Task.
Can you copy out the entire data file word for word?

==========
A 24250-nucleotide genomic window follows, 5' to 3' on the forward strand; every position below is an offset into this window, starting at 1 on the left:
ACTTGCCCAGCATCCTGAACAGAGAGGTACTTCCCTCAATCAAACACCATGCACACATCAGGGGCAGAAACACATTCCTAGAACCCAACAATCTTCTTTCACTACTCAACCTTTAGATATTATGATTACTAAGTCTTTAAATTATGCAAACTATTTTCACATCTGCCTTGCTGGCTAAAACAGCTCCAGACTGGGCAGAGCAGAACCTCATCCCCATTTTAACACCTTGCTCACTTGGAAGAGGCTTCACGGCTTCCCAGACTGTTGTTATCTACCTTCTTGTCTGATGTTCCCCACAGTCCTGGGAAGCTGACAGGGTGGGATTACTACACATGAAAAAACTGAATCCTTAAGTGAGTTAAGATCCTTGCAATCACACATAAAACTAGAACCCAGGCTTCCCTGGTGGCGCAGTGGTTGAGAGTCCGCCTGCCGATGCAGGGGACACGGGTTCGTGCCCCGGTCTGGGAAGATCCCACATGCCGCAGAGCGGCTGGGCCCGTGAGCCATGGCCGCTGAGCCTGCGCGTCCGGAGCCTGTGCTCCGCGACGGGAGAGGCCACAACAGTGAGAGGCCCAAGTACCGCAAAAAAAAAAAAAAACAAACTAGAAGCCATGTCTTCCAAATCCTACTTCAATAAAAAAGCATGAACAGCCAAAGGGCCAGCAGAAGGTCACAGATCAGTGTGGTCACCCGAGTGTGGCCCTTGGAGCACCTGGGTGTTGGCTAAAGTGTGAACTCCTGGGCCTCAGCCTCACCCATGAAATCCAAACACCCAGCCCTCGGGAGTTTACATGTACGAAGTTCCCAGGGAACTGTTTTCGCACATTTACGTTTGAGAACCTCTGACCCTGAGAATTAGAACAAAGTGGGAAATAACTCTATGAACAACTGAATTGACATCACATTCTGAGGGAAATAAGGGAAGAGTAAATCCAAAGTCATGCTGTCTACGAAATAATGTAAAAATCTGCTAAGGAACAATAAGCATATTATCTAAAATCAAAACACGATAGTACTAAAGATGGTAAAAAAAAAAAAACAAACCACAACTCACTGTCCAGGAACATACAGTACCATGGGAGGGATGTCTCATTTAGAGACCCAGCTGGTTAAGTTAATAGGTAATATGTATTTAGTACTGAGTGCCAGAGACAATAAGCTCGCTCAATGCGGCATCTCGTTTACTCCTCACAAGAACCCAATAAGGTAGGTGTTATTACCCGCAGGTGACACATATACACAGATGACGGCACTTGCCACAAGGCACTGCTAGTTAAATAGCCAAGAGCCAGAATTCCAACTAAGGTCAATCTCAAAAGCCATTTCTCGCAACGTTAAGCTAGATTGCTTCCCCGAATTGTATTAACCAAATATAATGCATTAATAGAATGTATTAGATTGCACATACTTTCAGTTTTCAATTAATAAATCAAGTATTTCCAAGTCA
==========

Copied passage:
A 24250-nucleotide genomic window follows, 5' to 3' on the forward strand; every position below is an offset into this window, starting at 1 on the left:
ACTTGCCCAGCATCCTGAACAGAGAGGTACTTCCCTCAATCAAACACCATGCACACATCAGGGGCAGAAACACATTCCTAGAACCCAACAATCTTCTTTCACTACTCAACCTTTAGATATTATGATTACTAAGTCTTTAAATTATGCAAACTATTTTCACATCTGCCTTGCTGGCTAAAACAGCTCCAGACTGGGCAGAGCAGAACCTCATCCCCATTTTAACACCTTGCTCACTTGGAAGAGGCTTCACGGCTTCCCAGACTGTTGTTATCTACCTTCTTGTCTGATGTTCCCCACAGTCCTGGGAAGCTGACAGGGTGGGATTACTACACATGAAAAAACTGAATCCTTAAGTGAGTTAAGATCCTTGCAATCACACATAAAACTAGAACCCAGGCTTCCCTGGTGGCGCAGTGGTTGAGAGTCCGCCTGCCGATGCAGGGGACACGGGTTCGTGCCCCGGTCTGGGAAGATCCCACATGCCGCAGAGCGGCTGGGCCCGTGAGCCATGGCCGCTGAGCCTGCGCGTCCGGAGCCTGTGCTCCGCGACGGGAGAGGCCACAACAGTGAGAGGCCCAAGTACCGCAAAAAAAAAAAAAAACAAACTAGAAGCCATGTCTTCCAAATCCTACTTCAATAAAAAAGCATGAACAGCCAAAGGGCCAGCAGAAGGTCACAGATCAGTGTGGTCACCCGAGTGTGGCCCTTGGAGCACCTGGGTGTTGGCTAAAGTGTGAACTCCTGGGCCTCAGCCTCACCCATGAAATCCAAACACCCAGCCCTCGGGAGTTTACATGTACGAAGTTCCCAGGGAACTGTTTTCGCACATTTACGTTTGAGAACCTCTGACCCTGAGAATTAGAACAAAGTGGGAAATAACTCTATGAACAACTGAATTGACATCACATTCTGAGGGAAATAAGGGAAGAGTAAATCCAAAGTCATGCTGTCTACGAAATAATGTAAAAATCTGCTAAGGAACAATAAGCATATTATCTAAAATCAAAACACGATAGTACTAAAGATGGTAAAAAAAAAAAAACAAACCACAACTCACTGTCCAGGAACATACAGTACCATGGGAGGGATGTCTCATTTAGAGACCCAGCTGGTTAAGTTAATAGGTAATATGTATTTAGTACTGAGTGCCAGAGACAATAAGCTCGCTCAATGCGGCATCTCGTTTACTCCTCACAAGAACCCAATAAGGTAGGTGTTATTACCCGCAGGTGACACATATACACAGATGACGGCACTTGCCACAAGGCACTGCTAGTTAAATAGCCAAGAGCCAGAATTCCAACTAAGGTCAATCTCAAAAGCCATTTCTCGCAACGTTAAGCTAGATTGCTTCCCCGAATTGTATTAACCAAATATAATGCATTAATAGAATGTATTAGATTGCACATACTTTCAGTTTTCAATTAATAAATCAAGTATTTCCAAGTCA